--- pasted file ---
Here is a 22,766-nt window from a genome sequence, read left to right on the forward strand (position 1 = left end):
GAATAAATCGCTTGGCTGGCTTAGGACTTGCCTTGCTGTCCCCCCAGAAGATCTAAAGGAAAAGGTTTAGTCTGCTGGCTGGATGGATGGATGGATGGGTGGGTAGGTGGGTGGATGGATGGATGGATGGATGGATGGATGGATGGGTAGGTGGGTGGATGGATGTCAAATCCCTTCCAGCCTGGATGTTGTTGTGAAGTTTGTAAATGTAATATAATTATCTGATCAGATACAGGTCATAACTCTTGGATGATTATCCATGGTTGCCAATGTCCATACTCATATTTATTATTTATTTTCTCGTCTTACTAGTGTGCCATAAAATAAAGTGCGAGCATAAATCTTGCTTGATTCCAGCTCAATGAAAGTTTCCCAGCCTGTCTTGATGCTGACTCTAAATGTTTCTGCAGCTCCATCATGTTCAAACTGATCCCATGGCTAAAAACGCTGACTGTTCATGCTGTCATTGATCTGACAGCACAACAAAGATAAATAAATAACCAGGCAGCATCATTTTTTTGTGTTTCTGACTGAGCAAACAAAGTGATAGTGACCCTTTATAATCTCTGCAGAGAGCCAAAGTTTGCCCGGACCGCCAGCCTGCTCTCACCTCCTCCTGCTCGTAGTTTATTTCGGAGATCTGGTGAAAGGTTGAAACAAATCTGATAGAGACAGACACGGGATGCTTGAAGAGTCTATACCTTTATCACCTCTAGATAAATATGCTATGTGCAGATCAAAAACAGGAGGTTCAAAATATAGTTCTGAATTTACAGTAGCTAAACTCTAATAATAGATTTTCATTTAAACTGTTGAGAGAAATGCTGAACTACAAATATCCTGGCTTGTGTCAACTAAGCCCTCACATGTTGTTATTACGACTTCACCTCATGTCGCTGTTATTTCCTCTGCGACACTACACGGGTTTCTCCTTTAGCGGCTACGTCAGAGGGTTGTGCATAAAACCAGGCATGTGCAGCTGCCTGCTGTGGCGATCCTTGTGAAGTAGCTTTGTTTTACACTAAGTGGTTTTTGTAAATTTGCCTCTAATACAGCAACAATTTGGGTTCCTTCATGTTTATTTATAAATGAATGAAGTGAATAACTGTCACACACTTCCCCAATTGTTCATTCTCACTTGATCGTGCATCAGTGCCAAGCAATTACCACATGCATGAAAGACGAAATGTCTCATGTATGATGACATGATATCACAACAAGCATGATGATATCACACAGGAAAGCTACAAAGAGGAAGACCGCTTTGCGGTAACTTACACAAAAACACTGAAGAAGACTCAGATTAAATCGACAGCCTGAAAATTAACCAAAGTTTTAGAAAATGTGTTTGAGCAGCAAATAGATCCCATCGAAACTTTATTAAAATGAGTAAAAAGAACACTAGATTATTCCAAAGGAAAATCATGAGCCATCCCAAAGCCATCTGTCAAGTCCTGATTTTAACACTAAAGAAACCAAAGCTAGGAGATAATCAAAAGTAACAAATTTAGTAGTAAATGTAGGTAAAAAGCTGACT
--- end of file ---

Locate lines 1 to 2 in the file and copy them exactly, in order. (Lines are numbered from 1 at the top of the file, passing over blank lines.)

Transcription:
Here is a 22,766-nt window from a genome sequence, read left to right on the forward strand (position 1 = left end):
GAATAAATCGCTTGGCTGGCTTAGGACTTGCCTTGCTGTCCCCCCAGAAGATCTAAAGGAAAAGGTTTAGTCTGCTGGCTGGATGGATGGATGGATGGGTGGGTAGGTGGGTGGATGGATGGATGGATGGATGGATGGATGGATGGGTAGGTGGGTGGATGGATGTCAAATCCCTTCCAGCCTGGATGTTGTTGTGAAGTTTGTAAATGTAATATAATTATCTGATCAGATACAGGTCATAACTCTTGGATGATTATCCATGGTTGCCAATGTCCATACTCATATTTATTATTTATTTTCTCGTCTTACTAGTGTGCCATAAAATAAAGTGCGAGCATAAATCTTGCTTGATTCCAGCTCAATGAAAGTTTCCCAGCCTGTCTTGATGCTGACTCTAAATGTTTCTGCAGCTCCATCATGTTCAAACTGATCCCATGGCTAAAAACGCTGACTGTTCATGCTGTCATTGATCTGACAGCACAACAAAGATAAATAAATAACCAGGCAGCATCATTTTTTTGTGTTTCTGACTGAGCAAACAAAGTGATAGTGACCCTTTATAATCTCTGCAGAGAGCCAAAGTTTGCCCGGACCGCCAGCCTGCTCTCACCTCCTCCTGCTCGTAGTTTATTTCGGAGATCTGGTGAAAGGTTGAAACAAATCTGATAGAGACAGACACGGGATGCTTGAAGAGTCTATACCTTTATCACCTCTAGATAAATATGCTATGTGCAGATCAAAAACAGGAGGTTCAAAATATAGTTCTGAATTTACAGTAGCTAAACTCTAATAATAGATTTTCATTTAAACTGTTGAGAGAAATGCTGAACTACAAATATCCTGGCTTGTGTCAACTAAGCCCTCACATGTTGTTATTACGACTTCACCTCATGTCGCTGTTATTTCCTCTGCGACACTACACGGGTTTCTCCTTTAGCGGCTACGTCAGAGGGTTGTGCATAAAACCAGGCATGTGCAGCTGCCTGCTGTGGCGATCCTTGTGAAGTAGCTTTGTTTTACACTAAGTGGTTTTTGTAAATTTGCCTCTAATACAGCAACAATTTGGGTTCCTTCATGTTTATTTATAAATGAATGAAGTGAATAACTGTCACACACTTCCCCAATTGTTCATTCTCACTTGATCGTGCATCAGTGCCAAGCAATTACCACATGCATGAAAGACGAAATGTCTCATGTATGATGACATGATATCACAACAAGCATGATGATATCACACAGGAAAGCTACAAAGAGGAAGACCGCTTTGCGGTAACTTACACAAAAACACTGAAGAAGACTCAGATTAAATCGACAGCCTGAAAATTAACCAAAGTTTTAGAAAATGTGTTTGAGCAGCAAATAGATCCCATCGAAACTTTATTAAAATGAGTAAAAAGAACACTAGATTATTCCAAAGGAAAATCATGAGCCATCCCAAAGCCATCTGTCAAGTCCTGATTTTAACACTAAAGAAACCAAAGCTAGGAGATAATCAAAAGTAACAAATTTAGTAGTAAATGTAGGTAAAAAGCTGACT